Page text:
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FDA Panel Recommends Modifying COVID Jabs to Target Omicron

·3-min read

The FDA’s Vaccines and Related Biological Products Advisory Committee (VRBPAC), on Tuesday, voted 19-2 to recommend modifying the current strain composition of available COVID-19 vaccines to target the Omicron variant and its subvariants. The committee members recommended incorporating genetic material from the Omicron variant in the modified boosters.

If the FDA follows the VRBPAC’s recommendation, which it usually does, vaccine makers like Pfizer PFE/BioNTech BNTX, and Moderna MRNA will need to roll out modified boosters of their COVID vaccines to provide better protection from the virus, which has been mutating rapidly.

However, the vote did not specify if the modified boosters should target the Omicron variant or both the Omicron as well as the older ancestral strains of the virus. It was also not clear whether the modified boosters will target the more recent Omicron subvariants, BA.4 and BA.5. which represent more than half of all U.S. COVID-19 cases now. Not only do these variants outcompete the BA.1 Omicron subvariant but have also shown the potential to evade immune protection. This creates a need for adapted vaccine boosters with improved vaccine effectiveness. The FDA will now take the decision of what strain of Omicron the modified booster vaccines should target.

The currently authorized vaccines of Pfizer and BioNTech, and Moderna and their currently available boosters are designed to target the ancestral coronavirus strain that emerged in late 2019. However, Pfizer/BioNTech and Moderna are developing Omicron-based COVID-19 vaccine boosters to address the rise of new and evolving Omicron subvariants. These Omicron-targeted vaccines have shown promise in clinical studies.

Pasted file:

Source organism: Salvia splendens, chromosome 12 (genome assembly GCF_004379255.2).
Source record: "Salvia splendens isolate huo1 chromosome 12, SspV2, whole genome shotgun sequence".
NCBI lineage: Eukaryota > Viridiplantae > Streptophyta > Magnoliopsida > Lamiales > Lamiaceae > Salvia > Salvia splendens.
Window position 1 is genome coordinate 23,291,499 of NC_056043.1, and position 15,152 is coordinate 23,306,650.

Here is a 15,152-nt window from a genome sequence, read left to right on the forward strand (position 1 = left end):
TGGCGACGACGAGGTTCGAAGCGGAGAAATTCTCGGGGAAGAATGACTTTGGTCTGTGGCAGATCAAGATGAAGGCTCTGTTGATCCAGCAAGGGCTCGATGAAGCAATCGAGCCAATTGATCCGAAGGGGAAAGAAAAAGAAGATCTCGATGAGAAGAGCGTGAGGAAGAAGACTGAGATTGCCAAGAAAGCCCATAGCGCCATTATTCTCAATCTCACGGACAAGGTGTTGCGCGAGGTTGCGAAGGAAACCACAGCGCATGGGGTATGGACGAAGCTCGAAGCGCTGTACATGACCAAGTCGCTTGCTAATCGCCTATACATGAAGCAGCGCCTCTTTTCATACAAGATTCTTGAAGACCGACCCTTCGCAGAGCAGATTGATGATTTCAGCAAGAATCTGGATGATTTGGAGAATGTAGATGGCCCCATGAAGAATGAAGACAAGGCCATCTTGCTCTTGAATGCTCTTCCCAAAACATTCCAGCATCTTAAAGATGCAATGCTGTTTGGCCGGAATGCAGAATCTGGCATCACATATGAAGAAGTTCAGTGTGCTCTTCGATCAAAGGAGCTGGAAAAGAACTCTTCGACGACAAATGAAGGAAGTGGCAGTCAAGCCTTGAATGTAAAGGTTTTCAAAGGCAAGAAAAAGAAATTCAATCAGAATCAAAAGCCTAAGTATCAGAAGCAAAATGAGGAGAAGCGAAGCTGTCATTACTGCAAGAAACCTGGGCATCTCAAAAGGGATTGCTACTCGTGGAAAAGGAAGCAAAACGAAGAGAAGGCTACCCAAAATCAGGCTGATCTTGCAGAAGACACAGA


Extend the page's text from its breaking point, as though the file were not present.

Earlier this month, Moderna announced data from an ongoing phase II/III study on its bivalent COVID-19 vaccine booster candidate mRNA-1273.214, targeting the Omicron variant.

The clinical data showed that following one month of administration of a 50 µg dose of mRNA-1273.214, a 5.4-fold increase in neutralizing antibodies against the Omicron subvariants BA.4 and BA.5 was seen in all study participants, regardless of prior infection. In a subset of seronegative participants, the candidate generated a 6.3-fold increase in neutralizing titers against both the Omicron subvariants. Based on these results, Moderna intends to complete the regulatory filing for mRNA-1273.214 in the coming weeks.

Pfizer and BioNTech are also working on new Omicron-based vaccine candidates, both monovalent and bivalent. The bivalent vaccine is a combination of the ancestral strain and the Omicron BA.1 subvariant.

Earlier this week, Pfizer announced data from a phase II/III study on the vaccine candidates. Data from the phase II/III study showed that participants, given the booster dose of both the vaccine candidates, generated a substantially higher immune response against the Omicron subvariant BA.1compared to Comirnaty, Pfizer/BioNTech’s currently authorized vaccine. Pfizer and BioNTech intend to share the above results with the regulatory authorities for approval of the booster vaccines.

Pfizer and BioNTech are also evaluating both the vaccine candidates against the recent Omicron subvariants, BA.4 and BA.5.

The Biden government expects to start a booster campaign in October to prepare for an expected surge in infections in autumn. The Omicron-based vaccine boosters of Pfizer and BioNTech and Moderna should be ready before the campaign begins.

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